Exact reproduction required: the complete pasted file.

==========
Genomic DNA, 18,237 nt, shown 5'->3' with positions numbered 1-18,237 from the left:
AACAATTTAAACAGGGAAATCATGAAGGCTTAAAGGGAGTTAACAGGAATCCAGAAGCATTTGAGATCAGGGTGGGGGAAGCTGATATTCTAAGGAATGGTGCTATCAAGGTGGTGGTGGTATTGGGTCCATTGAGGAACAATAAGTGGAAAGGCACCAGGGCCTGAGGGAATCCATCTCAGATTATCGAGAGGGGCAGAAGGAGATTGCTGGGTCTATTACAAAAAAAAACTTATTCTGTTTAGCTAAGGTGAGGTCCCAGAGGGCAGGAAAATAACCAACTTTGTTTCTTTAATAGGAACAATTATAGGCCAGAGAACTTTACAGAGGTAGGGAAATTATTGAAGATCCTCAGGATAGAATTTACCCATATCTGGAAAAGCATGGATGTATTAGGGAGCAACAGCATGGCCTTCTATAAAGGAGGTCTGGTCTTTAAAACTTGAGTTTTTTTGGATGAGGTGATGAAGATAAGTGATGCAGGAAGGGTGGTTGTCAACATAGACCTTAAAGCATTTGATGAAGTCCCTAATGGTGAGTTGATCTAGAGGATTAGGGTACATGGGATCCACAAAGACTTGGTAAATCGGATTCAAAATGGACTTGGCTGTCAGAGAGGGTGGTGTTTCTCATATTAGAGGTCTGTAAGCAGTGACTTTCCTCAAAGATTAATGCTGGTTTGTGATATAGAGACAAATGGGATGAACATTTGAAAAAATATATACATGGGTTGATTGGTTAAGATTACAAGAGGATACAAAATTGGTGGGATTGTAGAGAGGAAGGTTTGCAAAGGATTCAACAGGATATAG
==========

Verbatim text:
Genomic DNA, 18,237 nt, shown 5'->3' with positions numbered 1-18,237 from the left:
AACAATTTAAACAGGGAAATCATGAAGGCTTAAAGGGAGTTAACAGGAATCCAGAAGCATTTGAGATCAGGGTGGGGGAAGCTGATATTCTAAGGAATGGTGCTATCAAGGTGGTGGTGGTATTGGGTCCATTGAGGAACAATAAGTGGAAAGGCACCAGGGCCTGAGGGAATCCATCTCAGATTATCGAGAGGGGCAGAAGGAGATTGCTGGGTCTATTACAAAAAAAAACTTATTCTGTTTAGCTAAGGTGAGGTCCCAGAGGGCAGGAAAATAACCAACTTTGTTTCTTTAATAGGAACAATTATAGGCCAGAGAACTTTACAGAGGTAGGGAAATTATTGAAGATCCTCAGGATAGAATTTACCCATATCTGGAAAAGCATGGATGTATTAGGGAGCAACAGCATGGCCTTCTATAAAGGAGGTCTGGTCTTTAAAACTTGAGTTTTTTTGGATGAGGTGATGAAGATAAGTGATGCAGGAAGGGTGGTTGTCAACATAGACCTTAAAGCATTTGATGAAGTCCCTAATGGTGAGTTGATCTAGAGGATTAGGGTACATGGGATCCACAAAGACTTGGTAAATCGGATTCAAAATGGACTTGGCTGTCAGAGAGGGTGGTGTTTCTCATATTAGAGGTCTGTAAGCAGTGACTTTCCTCAAAGATTAATGCTGGTTTGTGATATAGAGACAAATGGGATGAACATTTGAAAAAATATATACATGGGTTGATTGGTTAAGATTACAAGAGGATACAAAATTGGTGGGATTGTAGAGAGGAAGGTTTGCAAAGGATTCAACAGGATATAG